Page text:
News

Academics urge Hizbullah, Ahnaf release

  • Allege state-sponsored Islamophobia

BY Pamodi Waravita

A group of 96 academics yesterday (13) called for the immediate release of Attorney-at-Law Hejaaz Hizbullah and poet Ahnaf Jazeem, claiming their arrests took place in a context of unrelenting anti-Muslim mobilisations that have severely affected the social fabric of the country.

“Hizbullah’s arrest and continued detention is an attack on the rights of lawyers and the rule of law. Jazeem’s arrest and continued detention without charge represents an attack on the freedom of expression and pluralism, and a broader war on ideas. As can be seen from the progress of the two cases, the rights of Hizbullah and Jazeem have been clearly violated, and questionable tactics have been and continue to be used to manufacture the cases against them. In custody, their basic needs for health and safety have been neglected,” the statement by the group of academics read.

Both Hizbullah and Jazeem have been detained under the Prevention of Terrorism (Temporary Provisions) Act (PTA) over their alleged involvement in the Easter Sunday terror attacks.

The academics claimed that the arrests have occurred against a backdrop of highly organised anti-Muslim mobilisations to stigmatise and isolate the Muslim community. They highlighted Minister of Public Security Sarath Weerasekera’s plans to shut down 1,000 madrasa schools (schools of Islamic teaching and learning), the proposed ban on the burqa (full-face cover), and the previous and since rescinded mandatory cremation policy for the Covid-19 dead adopted by the Ministry of Health.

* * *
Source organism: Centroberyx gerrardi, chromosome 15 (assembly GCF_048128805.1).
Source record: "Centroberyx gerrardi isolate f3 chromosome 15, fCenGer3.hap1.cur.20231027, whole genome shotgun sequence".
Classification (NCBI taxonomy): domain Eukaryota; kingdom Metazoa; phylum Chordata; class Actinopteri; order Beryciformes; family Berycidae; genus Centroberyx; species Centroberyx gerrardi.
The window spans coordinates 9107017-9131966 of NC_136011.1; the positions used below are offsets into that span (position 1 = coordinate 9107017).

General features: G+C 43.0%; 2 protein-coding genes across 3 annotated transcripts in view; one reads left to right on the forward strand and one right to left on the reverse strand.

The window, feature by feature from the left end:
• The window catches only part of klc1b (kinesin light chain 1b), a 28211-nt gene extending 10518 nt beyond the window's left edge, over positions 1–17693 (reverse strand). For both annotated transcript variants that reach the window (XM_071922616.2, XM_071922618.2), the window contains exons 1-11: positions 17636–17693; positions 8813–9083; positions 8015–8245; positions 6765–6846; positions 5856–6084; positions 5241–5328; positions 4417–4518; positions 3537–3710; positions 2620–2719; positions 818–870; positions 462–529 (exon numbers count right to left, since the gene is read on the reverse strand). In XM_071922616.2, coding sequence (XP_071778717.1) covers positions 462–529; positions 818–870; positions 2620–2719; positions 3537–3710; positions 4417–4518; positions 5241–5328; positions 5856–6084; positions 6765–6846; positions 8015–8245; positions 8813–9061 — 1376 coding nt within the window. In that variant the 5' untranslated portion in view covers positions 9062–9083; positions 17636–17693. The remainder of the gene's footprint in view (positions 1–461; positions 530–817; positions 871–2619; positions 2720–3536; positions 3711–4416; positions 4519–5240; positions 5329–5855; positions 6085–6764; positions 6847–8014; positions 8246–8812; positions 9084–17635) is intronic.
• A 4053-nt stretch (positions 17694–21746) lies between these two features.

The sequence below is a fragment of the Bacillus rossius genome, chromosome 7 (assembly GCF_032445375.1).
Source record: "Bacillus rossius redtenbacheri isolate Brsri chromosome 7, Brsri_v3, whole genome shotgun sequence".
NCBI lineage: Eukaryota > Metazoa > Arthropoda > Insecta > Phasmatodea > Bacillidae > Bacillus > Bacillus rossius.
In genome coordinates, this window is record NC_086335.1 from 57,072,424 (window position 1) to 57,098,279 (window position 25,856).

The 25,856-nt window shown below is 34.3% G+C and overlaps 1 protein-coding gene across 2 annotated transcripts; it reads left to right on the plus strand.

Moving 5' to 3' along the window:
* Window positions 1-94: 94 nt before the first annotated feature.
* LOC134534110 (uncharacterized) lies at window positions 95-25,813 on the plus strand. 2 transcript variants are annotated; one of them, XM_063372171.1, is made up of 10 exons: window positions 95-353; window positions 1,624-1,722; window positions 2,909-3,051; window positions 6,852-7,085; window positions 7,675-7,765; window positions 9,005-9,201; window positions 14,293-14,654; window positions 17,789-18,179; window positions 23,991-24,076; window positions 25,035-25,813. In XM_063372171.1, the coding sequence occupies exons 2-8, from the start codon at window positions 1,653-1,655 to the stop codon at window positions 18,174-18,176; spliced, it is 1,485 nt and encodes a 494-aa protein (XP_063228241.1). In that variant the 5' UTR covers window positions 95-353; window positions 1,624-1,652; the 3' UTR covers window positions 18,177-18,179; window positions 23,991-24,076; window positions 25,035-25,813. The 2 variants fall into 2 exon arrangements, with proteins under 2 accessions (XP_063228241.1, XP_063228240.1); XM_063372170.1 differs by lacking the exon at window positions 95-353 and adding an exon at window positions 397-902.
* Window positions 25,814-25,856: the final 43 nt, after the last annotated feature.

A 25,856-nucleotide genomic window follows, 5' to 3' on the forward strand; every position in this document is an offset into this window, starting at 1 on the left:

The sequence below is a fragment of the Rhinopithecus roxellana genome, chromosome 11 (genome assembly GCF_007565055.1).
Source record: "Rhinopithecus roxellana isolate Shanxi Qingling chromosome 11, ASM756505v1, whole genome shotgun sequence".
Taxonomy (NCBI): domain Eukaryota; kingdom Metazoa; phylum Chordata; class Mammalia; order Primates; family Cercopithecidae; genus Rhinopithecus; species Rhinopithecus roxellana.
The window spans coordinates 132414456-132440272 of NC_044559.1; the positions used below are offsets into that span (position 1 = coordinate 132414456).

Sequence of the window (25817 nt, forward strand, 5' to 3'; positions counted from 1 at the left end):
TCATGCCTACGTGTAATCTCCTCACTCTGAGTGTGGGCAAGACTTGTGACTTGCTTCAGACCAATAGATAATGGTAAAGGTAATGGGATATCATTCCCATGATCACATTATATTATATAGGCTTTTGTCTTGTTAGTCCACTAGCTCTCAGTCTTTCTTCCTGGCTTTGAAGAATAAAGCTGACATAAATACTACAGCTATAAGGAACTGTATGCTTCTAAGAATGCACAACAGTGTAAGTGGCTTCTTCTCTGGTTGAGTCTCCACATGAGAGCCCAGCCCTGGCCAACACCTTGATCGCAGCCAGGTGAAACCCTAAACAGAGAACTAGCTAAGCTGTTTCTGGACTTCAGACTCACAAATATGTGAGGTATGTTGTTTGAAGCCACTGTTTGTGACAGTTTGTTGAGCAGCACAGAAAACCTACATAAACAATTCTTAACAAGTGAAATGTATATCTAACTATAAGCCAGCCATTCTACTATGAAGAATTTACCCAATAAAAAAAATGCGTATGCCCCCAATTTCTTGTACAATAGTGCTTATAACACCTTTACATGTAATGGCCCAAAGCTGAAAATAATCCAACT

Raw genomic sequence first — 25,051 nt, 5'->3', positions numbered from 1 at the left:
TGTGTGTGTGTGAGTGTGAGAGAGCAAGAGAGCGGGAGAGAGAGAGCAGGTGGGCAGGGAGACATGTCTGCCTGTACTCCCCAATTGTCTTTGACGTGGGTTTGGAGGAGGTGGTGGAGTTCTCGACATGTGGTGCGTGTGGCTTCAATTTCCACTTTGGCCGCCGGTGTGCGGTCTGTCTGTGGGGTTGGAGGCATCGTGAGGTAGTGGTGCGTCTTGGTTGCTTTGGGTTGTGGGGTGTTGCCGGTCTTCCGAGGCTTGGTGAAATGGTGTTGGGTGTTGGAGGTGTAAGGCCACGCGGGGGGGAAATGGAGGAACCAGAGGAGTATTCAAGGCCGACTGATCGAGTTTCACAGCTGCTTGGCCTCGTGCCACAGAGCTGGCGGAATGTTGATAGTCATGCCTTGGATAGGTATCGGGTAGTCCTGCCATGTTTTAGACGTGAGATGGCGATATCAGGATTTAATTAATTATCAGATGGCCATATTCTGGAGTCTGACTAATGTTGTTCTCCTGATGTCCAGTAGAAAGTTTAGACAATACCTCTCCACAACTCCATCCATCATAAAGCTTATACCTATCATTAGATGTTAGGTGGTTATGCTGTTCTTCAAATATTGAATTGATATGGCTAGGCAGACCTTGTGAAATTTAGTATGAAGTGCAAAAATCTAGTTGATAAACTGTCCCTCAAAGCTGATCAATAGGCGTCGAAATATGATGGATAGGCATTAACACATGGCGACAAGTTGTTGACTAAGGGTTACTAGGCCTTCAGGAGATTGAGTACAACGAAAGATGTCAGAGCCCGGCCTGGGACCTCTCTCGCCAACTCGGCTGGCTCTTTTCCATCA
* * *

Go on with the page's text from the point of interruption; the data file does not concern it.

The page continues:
“These trends are not new. They are a continuation of heightened violence against Muslims that span a decade. Starting in 2012, organised attacks on mosques and demonstrations against Muslims, including an anti-Halal campaign, culminated in horrific acts of violence, including the Aluthgama and Digana riots. In parallel, highly politicised campaigns have targeted Muslim individuals; for instance, Dr. Shafi Shihabdeen was arrested on false allegations of forced sterilisation, and activist Ramzy Razeek was detained for condemning the anti-Muslim witch hunt post Easter Sunday bombings. Unlike the zeal with which these cases are pursued, state institutions responsible for ensuring public safety have failed to prevent anti-Muslim violence, and no one has been held accountable so far,” said the statement.

Accordingly, the academics have alleged that the targeting of Muslims is occurring while authoritarianism and militarisation are increasing in the country, which is also weakening the country’s democratic institutions.

Jazeem was arrested in connection to his Tamil language poetry anthology, Navarasam (Nine Emotions), which the authorities have alleged promotes “extremist” ideology. However, various parties have since questioned this allegation, pointing out that translations of his work show the exact opposite, where his poems are explicitly against war and violence. A number of local and international organisations, including Amnesty International, have condemned this arbitrary arrest and called for the poet’s immediate release.

Hizbullah was arrested on 14 April 2020 under the PTA for allegedly being involved in the 2019 Easter Sunday terror attacks, although he was only charged a year later in March. At the time of his arrest, his alleged crimes were “aiding and abetting” one of the Easter Sunday bombers, although it later emerged that he had only represented one of the bombers’ family in two land-related cases. He is now being charged with speech-related offences under the PTA and the International Covenant on Civil and Political Rights (ICCPR) Act. However, these charges are based on statements made by minors to the Criminal Investigation Department (CID), which the children maintain they were coerced and threatened to make.

The academics who signed the letter include Prof. Liyanage Amarakeerthi (University of Peradeniya),  Dr. Visakesa Chandrasekaram (University of Colombo),  Ruwanthie de Chickera (visiting lecturer at the Open University of Sri Lanka), Prof. Nirmal Ranjith Dewasiri (University of Colombo), Tracy Holsinger (visiting lecturer at the the Open University of Sri Lanka), Prof. Jayadeva Uyangoda (University of Colombo), Prof. Saumya Liyanage (University of the Visual and Performing Arts), and Dr. Ahilan Kadirgamar (University of Jaffna), among others.